Have you already selected your team?There are still a few posts to fill. We’ve talked to about six of the sailing crew and then we’re going to leave a few options open. This race is hard on the crew, we saw that last time with a few injuries along the way, so instead of just 10 sailing crew we’re going to target 13 or 14.

What types are you looking for?
We’re recruiting people that aren’t going to point the finger at others, that will take it on the chin if they make a mistake, and that will be calm under pressure. You need a balance, you need some very driven people, but then some people that aren’t going to get hot-headed with each other. Guys that have an extremely high drive to win; they’re not there for the paycheck. We want new blood to keep the old guys honest, probably a fifty-fifty mix between first-timers and veterans.

One sailor and one boat were lost during the last race. Does that weigh on your mind?
For sure you’ve got to think about Hans [Horrevoets, of ABN AMRO Two, who died during the last race] and the misfortune of movistar. Those are very real situations, they’re not one-off accidents, they can happen again easily. These are extreme boats and they’re pushed to the limit. We’d like to think a lot was learnt in the last race as far as structure, and there’s been a lot done to strengthen the boats. It’s a risky sport and as a skipper you’ve got to take on the responsibility of being sensible.
You’re a soft-spoken guy; can you drive a team through the Southern Ocean with a velvet touch?
I think so. We proved that in winning the TP 52 circuit.


Speaking of Mean Machine’s success in the Breitling Cup; what was your secret?
It was all in the preparation, much like a Volvo team. We had a good design, certainly our boat has been quick, and we’ve had a dedicated crew. Jon Gunderson has put in more effort than anyone in getting his sails right. We’ve had a bit of luck, which you need, and Peter’s risen to the challenge as a helmsman.

Your first Volvo experience was with Grant Dalton on Merit Cup. How did that come about?
I joined pretty late, a week before the boat was launched, and there were five of us on a two-month trial for two positions. As it turned out, Dirk and myself got those final two, and here we are teaming up for the next Volvo.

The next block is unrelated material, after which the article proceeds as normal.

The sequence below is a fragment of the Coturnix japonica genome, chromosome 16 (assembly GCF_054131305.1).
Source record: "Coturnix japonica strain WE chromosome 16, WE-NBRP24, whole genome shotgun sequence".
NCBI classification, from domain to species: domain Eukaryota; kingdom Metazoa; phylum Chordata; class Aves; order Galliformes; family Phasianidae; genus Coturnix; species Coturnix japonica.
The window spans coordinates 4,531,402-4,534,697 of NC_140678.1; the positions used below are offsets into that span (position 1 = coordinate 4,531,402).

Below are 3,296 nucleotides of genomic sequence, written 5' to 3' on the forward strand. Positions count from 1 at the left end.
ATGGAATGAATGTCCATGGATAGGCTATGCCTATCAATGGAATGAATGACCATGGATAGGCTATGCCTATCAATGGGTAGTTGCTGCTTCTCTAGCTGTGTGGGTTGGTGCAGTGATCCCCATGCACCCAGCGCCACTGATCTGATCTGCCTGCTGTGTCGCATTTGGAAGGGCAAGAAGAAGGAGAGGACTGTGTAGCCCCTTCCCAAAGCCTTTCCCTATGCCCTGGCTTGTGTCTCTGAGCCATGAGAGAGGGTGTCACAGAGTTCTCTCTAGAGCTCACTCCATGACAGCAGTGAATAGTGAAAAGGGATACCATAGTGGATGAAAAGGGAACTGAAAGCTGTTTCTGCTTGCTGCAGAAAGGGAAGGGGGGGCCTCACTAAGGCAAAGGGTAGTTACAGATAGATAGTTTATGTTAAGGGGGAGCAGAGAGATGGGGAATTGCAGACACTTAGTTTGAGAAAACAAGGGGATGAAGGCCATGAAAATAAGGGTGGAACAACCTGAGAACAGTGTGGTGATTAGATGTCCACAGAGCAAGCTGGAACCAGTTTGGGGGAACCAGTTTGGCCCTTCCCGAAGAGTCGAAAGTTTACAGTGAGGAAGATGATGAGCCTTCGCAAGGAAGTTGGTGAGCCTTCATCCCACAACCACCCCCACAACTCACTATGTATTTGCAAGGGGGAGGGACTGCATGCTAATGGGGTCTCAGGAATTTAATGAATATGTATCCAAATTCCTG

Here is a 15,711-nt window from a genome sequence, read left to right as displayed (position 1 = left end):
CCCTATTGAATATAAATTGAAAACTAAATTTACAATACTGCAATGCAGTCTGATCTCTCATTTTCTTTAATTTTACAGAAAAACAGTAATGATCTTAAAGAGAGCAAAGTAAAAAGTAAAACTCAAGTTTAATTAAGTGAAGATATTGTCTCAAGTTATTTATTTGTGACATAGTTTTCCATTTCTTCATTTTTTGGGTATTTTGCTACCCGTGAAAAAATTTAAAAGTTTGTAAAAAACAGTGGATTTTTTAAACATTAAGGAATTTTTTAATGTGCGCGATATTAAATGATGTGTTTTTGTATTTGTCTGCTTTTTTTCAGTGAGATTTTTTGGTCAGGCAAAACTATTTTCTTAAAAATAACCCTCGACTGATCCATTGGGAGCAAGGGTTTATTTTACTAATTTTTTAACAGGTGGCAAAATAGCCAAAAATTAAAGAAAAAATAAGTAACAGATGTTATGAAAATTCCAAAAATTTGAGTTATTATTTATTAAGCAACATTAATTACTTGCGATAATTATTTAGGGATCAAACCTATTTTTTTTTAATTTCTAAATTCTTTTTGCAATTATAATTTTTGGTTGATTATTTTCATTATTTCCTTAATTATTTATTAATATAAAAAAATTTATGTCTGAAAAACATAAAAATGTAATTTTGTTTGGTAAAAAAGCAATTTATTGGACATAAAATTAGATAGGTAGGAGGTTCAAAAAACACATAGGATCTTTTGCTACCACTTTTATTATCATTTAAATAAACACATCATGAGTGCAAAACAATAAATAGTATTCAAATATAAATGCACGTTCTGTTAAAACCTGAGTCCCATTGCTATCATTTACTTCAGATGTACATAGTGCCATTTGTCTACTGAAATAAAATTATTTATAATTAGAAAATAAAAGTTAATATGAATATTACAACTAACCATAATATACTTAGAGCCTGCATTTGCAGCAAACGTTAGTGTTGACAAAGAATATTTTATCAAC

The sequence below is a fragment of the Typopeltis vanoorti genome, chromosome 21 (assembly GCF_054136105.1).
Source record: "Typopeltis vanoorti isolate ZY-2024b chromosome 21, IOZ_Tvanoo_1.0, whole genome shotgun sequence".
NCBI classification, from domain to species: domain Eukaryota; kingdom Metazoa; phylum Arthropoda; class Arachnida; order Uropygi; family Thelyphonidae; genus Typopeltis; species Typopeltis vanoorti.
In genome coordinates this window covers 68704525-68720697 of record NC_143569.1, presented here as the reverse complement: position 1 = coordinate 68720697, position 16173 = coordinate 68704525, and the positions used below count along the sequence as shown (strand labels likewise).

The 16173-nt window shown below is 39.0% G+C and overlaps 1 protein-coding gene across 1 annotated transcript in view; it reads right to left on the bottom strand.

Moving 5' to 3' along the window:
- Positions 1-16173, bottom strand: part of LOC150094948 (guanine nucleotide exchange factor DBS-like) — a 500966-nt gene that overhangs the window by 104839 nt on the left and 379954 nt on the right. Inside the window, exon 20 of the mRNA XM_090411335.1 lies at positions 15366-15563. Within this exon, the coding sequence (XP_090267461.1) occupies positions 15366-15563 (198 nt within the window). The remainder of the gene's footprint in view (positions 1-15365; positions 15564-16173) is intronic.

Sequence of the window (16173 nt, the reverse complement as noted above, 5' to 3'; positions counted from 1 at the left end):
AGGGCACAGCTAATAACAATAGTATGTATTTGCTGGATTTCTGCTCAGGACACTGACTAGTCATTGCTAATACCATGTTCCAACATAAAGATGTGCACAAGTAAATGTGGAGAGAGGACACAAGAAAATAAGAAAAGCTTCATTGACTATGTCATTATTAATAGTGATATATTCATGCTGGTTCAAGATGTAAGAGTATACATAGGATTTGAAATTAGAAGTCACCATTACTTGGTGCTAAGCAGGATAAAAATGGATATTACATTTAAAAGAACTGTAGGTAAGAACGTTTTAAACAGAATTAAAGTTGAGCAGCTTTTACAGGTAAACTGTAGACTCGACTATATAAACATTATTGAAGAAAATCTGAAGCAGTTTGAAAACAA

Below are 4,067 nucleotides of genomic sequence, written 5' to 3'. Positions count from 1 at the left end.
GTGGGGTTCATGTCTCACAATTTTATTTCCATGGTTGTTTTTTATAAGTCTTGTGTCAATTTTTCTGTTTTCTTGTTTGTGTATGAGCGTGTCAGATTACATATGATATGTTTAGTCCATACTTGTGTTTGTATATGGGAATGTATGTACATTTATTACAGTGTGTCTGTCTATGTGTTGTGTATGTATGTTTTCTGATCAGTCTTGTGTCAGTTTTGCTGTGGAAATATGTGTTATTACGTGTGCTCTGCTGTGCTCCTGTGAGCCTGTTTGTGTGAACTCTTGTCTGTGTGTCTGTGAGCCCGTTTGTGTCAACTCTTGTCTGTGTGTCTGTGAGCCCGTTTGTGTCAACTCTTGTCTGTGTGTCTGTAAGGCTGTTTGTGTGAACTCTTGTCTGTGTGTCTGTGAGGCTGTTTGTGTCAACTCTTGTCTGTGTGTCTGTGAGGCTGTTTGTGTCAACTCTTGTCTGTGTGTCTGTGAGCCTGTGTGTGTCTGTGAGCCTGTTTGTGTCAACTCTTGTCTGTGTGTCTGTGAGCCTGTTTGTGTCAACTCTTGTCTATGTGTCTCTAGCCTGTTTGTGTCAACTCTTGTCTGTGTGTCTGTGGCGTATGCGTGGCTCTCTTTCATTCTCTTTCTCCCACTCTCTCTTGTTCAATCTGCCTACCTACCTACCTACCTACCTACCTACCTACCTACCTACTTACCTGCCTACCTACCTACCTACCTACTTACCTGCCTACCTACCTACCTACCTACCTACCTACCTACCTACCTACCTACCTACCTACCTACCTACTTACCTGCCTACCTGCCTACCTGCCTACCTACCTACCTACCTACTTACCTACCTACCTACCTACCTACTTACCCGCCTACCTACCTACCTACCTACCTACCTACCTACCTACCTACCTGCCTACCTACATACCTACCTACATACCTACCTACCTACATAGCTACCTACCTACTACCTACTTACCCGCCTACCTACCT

You’ve sailed around the world with two of the best, Dalton and John Kostecki on illbruck. Does your style match either?
I like to think I can be a bit of a mixture between the two. Grant’s strength is running a very tight ship and he’s very clear with direction of where the team is heading. JK is a fantastic sailor and his actual on-the-water ability was outstanding.


What part of this campaign do you think you’ll find the most challenging?
I think working very closely with the navigator and making some of the big decisions offshore.

Have you selected a navigator?
We know exactly who we want, but we’re still in negotiations
What’s involved in that process? Money?
There are quite a few factors. A lot of it is the other people you have involved in the team. Once guys start seeing whom else we’re talking to, it generates more interest and enthusiasm. We’re going to base the team somewhat on the illbruck system. It started with Dirk and I, and we’re choosing some more guys and the circle is growing. It’ll be very much a group decision on whom we pick, to make sure we have the most cohesive team possible.

After two Volvos and three America’s Cup, why are you drawn back to the distance racing?
I just love the Volvo, you get involved in all aspects of the boat’s performance. In the America’s Cup you become very specialized, put in a box to an extent. The beauty of the Volvo is you’re involved in designing the boat, trimming the sails, stacking the boat, navigational calls. It’s much more of an all-around package. Also, you don’t have to go around bottom marks; you can keep going downwind.